piebaldism, albinism, melanism and leucism

Last week I wrote about Tuxedo, an oddly coloured black and white squirrel who was well known in Toronto’s Annex area.

Tuxedo the squirrel

Tuxedo the squirrel

Tuxedo is an example of a piebald animal. Piebaldism means that the animal has a spotting pattern of unpigmented areas (usually white) mixed with normally pigmented areas (often black). Here are other examples:

piebald sheep piebalddog piebaldhorse


Albinism in animals is a hereditary condition characterised by the absence of melanin.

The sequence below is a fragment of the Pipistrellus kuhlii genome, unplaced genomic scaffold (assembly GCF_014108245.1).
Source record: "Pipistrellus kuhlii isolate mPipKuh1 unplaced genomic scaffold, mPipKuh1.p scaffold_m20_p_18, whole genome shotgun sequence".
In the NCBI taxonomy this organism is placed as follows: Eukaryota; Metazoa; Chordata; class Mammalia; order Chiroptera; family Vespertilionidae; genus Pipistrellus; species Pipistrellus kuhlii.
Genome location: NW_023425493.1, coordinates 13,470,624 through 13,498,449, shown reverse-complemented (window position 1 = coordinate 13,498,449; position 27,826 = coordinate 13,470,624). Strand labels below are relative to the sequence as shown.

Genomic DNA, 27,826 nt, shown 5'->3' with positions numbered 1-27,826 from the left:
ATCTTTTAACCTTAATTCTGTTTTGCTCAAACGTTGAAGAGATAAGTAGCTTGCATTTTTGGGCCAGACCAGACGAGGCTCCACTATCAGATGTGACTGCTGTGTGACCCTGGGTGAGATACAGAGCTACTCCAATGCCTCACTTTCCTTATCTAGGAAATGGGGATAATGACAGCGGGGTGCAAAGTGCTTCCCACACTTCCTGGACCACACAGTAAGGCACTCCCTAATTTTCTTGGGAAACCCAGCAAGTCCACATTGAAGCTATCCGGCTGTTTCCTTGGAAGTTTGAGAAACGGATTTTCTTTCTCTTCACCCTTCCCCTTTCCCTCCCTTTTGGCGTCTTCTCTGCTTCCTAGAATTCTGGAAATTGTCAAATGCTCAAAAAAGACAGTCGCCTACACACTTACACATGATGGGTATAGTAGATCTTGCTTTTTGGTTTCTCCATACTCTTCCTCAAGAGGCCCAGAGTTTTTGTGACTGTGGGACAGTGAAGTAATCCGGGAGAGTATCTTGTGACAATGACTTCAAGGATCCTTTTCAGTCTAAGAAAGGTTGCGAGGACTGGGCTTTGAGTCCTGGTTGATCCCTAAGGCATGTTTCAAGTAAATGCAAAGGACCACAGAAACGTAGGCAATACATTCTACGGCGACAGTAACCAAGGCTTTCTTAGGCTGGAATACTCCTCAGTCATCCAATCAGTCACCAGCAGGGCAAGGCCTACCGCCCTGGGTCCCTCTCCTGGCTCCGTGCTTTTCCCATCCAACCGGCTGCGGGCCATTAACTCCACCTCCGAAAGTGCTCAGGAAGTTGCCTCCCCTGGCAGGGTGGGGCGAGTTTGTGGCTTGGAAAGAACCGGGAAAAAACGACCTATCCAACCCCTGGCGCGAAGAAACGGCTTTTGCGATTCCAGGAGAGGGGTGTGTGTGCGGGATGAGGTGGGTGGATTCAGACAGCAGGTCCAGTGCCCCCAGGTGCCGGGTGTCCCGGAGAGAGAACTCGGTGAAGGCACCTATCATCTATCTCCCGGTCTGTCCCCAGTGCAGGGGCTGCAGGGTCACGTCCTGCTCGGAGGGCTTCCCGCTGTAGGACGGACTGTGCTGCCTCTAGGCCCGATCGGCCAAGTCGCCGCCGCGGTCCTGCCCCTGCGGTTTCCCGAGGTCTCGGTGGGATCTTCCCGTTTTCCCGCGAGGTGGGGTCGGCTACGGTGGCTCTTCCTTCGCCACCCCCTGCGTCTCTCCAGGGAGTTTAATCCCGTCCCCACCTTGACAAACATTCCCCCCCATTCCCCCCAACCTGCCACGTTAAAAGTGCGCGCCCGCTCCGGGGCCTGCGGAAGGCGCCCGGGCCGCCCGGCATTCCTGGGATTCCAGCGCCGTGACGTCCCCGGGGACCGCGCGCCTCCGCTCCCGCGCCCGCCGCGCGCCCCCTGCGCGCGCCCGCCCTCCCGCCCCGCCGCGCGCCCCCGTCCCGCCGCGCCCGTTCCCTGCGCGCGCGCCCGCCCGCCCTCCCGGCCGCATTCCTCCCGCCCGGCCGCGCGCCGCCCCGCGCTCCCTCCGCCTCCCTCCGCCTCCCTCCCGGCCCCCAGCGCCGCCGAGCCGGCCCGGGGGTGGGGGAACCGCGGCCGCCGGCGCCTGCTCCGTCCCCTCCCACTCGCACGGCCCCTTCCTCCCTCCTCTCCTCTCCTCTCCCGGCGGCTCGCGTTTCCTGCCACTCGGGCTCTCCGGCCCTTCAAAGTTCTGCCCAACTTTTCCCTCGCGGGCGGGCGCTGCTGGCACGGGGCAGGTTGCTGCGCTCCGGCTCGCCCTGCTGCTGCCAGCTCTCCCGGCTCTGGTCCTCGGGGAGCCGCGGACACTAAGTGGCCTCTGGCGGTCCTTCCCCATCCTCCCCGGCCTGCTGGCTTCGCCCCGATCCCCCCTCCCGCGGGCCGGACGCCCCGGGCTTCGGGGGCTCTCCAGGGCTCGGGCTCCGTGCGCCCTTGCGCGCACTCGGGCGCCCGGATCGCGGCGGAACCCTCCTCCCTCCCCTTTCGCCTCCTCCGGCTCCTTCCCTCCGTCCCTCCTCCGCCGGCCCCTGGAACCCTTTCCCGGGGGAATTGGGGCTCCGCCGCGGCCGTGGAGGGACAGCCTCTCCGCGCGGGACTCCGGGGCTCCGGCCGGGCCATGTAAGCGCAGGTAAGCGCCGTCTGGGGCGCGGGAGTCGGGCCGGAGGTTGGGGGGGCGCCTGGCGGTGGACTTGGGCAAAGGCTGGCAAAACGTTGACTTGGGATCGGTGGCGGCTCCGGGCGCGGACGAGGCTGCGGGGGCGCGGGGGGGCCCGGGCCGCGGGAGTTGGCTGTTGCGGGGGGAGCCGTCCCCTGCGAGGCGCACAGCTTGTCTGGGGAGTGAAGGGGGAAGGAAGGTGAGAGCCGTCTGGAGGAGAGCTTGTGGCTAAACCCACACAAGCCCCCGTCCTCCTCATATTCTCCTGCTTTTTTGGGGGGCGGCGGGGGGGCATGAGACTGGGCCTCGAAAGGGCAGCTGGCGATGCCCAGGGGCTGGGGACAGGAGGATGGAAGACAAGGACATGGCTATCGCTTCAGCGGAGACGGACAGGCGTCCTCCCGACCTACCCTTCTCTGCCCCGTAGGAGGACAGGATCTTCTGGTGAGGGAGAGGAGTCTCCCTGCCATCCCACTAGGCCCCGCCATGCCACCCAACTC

albinohedgehog albinopeacock albinodeer albinokangaroo

Melanism is the opposite of albinism meaning that there is lots of the pigment melanin in the skin. A black squirrel is actually a melanistic Eastern grey squirrel.

melanisticsquirrelmelanisticjaguar melanisticbird melanisticwolf

Leucism is a condition in which there is a partial loss of pigmentation which gives the animal a pale or washed-out appearance. Here are some photos of a leucistic penguin that we encountered in Antarctica.



Miles Hearn







2 thoughts on “piebaldism, albinism, melanism and leucism

  1. Deborah Miller

    Thank you for sharing these photos and explaining the difference. A man in my photogroup shared a photo of a robin with leucism that was beautiful.


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